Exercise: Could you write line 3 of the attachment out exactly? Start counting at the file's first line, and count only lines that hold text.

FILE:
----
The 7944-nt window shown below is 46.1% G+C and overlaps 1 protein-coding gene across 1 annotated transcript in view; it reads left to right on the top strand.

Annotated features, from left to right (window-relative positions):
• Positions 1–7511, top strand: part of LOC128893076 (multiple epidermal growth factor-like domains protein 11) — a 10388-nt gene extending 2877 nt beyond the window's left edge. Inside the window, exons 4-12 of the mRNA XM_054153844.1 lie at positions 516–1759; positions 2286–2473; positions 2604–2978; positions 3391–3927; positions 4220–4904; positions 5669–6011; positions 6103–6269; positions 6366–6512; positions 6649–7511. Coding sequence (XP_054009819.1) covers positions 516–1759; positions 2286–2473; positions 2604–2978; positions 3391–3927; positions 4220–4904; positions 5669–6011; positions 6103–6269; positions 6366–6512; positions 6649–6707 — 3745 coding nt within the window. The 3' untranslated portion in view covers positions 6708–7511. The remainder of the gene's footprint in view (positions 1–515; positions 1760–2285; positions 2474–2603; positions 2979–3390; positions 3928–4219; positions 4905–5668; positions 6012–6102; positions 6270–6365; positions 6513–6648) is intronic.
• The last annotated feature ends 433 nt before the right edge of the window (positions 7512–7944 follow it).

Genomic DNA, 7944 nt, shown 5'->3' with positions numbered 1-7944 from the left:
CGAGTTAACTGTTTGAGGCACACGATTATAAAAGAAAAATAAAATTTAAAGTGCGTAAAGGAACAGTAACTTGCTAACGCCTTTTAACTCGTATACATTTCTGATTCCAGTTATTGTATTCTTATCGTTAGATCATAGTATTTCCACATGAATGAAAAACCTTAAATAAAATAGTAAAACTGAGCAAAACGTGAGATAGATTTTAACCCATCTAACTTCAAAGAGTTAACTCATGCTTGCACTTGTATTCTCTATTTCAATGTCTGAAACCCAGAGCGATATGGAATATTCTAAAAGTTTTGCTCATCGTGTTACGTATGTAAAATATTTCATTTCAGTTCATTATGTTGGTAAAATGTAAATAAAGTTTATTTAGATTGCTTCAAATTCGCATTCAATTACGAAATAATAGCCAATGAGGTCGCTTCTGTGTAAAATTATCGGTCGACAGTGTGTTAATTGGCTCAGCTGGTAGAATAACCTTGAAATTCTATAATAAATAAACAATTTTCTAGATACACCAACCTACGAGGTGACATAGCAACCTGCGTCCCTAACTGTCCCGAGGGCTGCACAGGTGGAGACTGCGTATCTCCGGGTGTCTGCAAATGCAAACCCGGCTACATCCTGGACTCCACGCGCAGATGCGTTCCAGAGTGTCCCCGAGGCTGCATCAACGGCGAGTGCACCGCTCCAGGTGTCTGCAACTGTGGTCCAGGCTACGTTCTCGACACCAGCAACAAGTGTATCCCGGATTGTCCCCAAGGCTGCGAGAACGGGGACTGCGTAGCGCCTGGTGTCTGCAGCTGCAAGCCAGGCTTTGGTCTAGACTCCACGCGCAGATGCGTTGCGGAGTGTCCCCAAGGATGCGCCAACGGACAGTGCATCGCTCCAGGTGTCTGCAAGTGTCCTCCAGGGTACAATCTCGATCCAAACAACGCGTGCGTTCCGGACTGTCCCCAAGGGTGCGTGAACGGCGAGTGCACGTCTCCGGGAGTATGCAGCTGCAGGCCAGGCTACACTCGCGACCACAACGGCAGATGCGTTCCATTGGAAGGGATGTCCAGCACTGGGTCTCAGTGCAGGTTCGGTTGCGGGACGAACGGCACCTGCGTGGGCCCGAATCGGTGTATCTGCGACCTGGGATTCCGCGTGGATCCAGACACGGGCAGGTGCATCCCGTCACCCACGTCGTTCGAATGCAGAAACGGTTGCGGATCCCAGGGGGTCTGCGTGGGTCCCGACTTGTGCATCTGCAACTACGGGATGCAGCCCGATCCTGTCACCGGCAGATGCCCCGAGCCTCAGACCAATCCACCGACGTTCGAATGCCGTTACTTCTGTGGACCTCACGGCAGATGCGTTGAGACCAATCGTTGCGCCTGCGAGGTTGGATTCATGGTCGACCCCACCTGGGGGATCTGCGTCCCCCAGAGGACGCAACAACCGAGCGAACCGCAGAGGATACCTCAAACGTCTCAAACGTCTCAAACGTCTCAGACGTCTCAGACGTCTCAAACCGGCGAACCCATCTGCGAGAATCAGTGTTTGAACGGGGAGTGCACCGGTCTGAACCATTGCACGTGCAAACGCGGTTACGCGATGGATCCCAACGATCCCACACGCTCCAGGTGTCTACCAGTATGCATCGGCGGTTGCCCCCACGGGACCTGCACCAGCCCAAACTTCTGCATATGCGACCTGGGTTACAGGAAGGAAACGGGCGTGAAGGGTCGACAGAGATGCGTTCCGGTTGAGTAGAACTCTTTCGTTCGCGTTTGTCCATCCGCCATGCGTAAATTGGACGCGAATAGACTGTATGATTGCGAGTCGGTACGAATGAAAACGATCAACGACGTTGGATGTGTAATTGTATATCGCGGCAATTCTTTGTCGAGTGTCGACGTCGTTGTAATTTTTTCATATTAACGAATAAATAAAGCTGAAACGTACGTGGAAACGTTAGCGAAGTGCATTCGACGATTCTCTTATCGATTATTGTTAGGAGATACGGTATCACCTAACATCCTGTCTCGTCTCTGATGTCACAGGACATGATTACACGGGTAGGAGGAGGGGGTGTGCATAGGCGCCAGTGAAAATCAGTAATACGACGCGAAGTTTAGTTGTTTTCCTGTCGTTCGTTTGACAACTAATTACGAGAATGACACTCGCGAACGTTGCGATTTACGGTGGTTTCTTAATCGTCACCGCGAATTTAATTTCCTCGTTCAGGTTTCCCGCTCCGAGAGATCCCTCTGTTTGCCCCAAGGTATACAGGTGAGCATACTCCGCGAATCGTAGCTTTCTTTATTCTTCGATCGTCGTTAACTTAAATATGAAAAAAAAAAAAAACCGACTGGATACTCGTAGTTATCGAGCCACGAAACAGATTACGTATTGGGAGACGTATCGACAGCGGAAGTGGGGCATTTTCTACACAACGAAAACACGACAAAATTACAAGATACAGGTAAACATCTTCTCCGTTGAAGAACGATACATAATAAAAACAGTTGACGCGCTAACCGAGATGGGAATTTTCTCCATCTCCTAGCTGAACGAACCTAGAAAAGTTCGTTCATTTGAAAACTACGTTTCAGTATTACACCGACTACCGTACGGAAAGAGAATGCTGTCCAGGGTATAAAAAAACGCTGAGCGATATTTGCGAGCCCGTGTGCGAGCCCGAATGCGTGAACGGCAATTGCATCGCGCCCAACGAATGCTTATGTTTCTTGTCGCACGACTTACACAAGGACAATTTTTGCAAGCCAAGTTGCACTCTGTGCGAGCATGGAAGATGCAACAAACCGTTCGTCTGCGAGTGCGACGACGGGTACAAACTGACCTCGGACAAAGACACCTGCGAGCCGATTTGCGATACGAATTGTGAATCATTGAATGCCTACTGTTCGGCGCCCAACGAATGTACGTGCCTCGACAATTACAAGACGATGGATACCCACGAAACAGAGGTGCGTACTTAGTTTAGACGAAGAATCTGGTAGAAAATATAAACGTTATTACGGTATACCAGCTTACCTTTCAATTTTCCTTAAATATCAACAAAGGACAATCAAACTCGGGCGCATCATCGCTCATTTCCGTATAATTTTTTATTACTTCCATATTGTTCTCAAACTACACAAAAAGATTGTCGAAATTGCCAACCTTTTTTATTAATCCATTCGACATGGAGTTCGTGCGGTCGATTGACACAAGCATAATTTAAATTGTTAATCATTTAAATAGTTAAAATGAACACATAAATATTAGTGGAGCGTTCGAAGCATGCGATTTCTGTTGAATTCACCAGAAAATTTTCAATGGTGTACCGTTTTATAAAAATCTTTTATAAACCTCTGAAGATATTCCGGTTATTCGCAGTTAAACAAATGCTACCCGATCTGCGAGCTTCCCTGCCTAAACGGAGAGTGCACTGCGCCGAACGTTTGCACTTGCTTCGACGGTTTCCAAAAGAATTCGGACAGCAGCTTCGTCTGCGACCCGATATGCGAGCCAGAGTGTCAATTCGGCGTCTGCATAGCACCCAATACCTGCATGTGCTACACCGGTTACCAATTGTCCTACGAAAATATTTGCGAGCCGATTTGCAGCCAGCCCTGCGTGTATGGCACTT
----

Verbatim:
• Positions 1–7511, top strand: part of LOC128893076 (multiple epidermal growth factor-like domains protein 11) — a 10388-nt gene extending 2877 nt beyond the window's left edge. Inside the window, exons 4-12 of the mRNA XM_054153844.1 lie at positions 516–1759; positions 2286–2473; positions 2604–2978; positions 3391–3927; positions 4220–4904; positions 5669–6011; positions 6103–6269; positions 6366–6512; positions 6649–7511. Coding sequence (XP_054009819.1) covers positions 516–1759; positions 2286–2473; positions 2604–2978; positions 3391–3927; positions 4220–4904; positions 5669–6011; positions 6103–6269; positions 6366–6512; positions 6649–6707 — 3745 coding nt within the window. The 3' untranslated portion in view covers positions 6708–7511. The remainder of the gene's footprint in view (positions 1–515; positions 1760–2285; positions 2474–2603; positions 2979–3390; positions 3928–4219; positions 4905–5668; positions 6012–6102; positions 6270–6365; positions 6513–6648) is intronic.